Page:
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Board creates official school enrollment policy

At its June 10 meeting, the Washington County School Board adopted an official board policy on whether students outside a district will be allowed to attend closed enrollment schools.
Over the past few months, the board has seen several parents come before them to ask that their children be allowed to attend a restricted enrollment school, which are currently Lamar, Gray, Ridgeview and Grandview.
Restricted enrollment means the classrooms are at capacity and students outside the school’s district cannot attend.
The board has said in the past that special consideration would be given to school system employees, but so far, it has also voted to allow students into closed enrollment schools because of the parents’ transportation issues or children’s personal issues. Parents can come before the board for special consideration when the school administration’s criteria prohibits the change of schools.
Criteria for admittance to a closed enrollment school are: the student lives within the school boundary with a legal guardian, the legal guardian works inside the school building, special education or IEP placement, the family is moving to a home within the boundary, or building a home within the boundary. Some of those criteria require written proof.
When the board has voted to allow students to go to closed enrollment schools, some members have stated that by doing so, the board is setting a precedent of allowing any student to enroll.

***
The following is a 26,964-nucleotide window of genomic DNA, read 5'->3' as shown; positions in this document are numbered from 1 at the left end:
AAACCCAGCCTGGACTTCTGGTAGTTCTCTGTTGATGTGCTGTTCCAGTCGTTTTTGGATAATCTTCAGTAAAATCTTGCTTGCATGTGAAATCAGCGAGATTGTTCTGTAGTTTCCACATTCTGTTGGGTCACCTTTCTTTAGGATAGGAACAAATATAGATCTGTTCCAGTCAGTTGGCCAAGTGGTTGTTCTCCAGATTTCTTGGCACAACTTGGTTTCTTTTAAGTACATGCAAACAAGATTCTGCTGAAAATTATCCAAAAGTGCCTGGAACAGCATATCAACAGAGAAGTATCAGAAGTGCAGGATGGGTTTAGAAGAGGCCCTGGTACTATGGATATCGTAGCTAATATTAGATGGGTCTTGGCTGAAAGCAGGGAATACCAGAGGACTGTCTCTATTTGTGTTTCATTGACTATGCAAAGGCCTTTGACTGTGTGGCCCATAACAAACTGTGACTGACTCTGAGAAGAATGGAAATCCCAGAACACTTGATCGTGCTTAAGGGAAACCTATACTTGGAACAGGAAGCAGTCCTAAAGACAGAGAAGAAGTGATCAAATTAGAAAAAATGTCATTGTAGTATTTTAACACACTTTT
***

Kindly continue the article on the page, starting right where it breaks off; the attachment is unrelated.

At the most recent meeting, the policy committee suggested taking up the criteria the school system administration uses and making it official board policy.

In the future, if the board wanted to override the decision and allow a student to enroll, they would first have to vote to waive the policy, and then vote to allow the student in.

“You do know the result once you begin waiving policies,” said Director of Schools Ron Dykes.

“We’re going to have to get tighter,” said board member Eric Barnes. “I’m afraid some precedents have already been set.”

Dallas Hardin moved to waive the policy’s first reading, and go straight to the second and final reading, which would make the policy effective immediately after the vote.

The school administration committee would still determine the cases, but parents who needed an exception would have to come before the board and ask that the policy be waived for their child.

The motion passed 7-1, with Clarence Mabe voting no. After the vote, Keith Ervin changed his vote to no.